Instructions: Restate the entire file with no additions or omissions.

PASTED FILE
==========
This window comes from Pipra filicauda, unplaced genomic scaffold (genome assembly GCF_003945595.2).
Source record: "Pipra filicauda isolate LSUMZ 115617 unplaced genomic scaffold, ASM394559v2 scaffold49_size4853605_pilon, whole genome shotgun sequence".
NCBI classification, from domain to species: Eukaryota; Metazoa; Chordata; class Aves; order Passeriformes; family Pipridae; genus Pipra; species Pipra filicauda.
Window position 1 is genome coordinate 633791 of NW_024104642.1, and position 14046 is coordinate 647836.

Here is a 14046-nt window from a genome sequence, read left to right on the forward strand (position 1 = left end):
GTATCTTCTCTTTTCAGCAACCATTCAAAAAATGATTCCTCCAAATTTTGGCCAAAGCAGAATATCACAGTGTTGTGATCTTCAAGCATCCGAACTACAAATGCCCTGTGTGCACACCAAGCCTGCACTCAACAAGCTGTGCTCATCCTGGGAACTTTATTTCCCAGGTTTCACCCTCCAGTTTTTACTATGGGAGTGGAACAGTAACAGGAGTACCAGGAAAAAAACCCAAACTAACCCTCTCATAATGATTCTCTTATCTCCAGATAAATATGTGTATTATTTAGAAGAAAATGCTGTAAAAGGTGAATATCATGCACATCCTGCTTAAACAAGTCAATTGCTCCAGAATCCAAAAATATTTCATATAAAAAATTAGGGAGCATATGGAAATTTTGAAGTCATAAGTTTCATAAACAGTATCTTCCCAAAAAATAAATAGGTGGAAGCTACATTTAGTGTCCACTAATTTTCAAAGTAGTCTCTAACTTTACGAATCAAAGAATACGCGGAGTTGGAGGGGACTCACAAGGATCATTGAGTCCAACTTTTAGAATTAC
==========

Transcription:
This window comes from Pipra filicauda, unplaced genomic scaffold (genome assembly GCF_003945595.2).
Source record: "Pipra filicauda isolate LSUMZ 115617 unplaced genomic scaffold, ASM394559v2 scaffold49_size4853605_pilon, whole genome shotgun sequence".
NCBI classification, from domain to species: Eukaryota; Metazoa; Chordata; class Aves; order Passeriformes; family Pipridae; genus Pipra; species Pipra filicauda.
Window position 1 is genome coordinate 633791 of NW_024104642.1, and position 14046 is coordinate 647836.

Here is a 14046-nt window from a genome sequence, read left to right on the forward strand (position 1 = left end):
GTATCTTCTCTTTTCAGCAACCATTCAAAAAATGATTCCTCCAAATTTTGGCCAAAGCAGAATATCACAGTGTTGTGATCTTCAAGCATCCGAACTACAAATGCCCTGTGTGCACACCAAGCCTGCACTCAACAAGCTGTGCTCATCCTGGGAACTTTATTTCCCAGGTTTCACCCTCCAGTTTTTACTATGGGAGTGGAACAGTAACAGGAGTACCAGGAAAAAAACCCAAACTAACCCTCTCATAATGATTCTCTTATCTCCAGATAAATATGTGTATTATTTAGAAGAAAATGCTGTAAAAGGTGAATATCATGCACATCCTGCTTAAACAAGTCAATTGCTCCAGAATCCAAAAATATTTCATATAAAAAATTAGGGAGCATATGGAAATTTTGAAGTCATAAGTTTCATAAACAGTATCTTCCCAAAAAATAAATAGGTGGAAGCTACATTTAGTGTCCACTAATTTTCAAAGTAGTCTCTAACTTTACGAATCAAAGAATACGCGGAGTTGGAGGGGACTCACAAGGATCATTGAGTCCAACTTTTAGAATTAC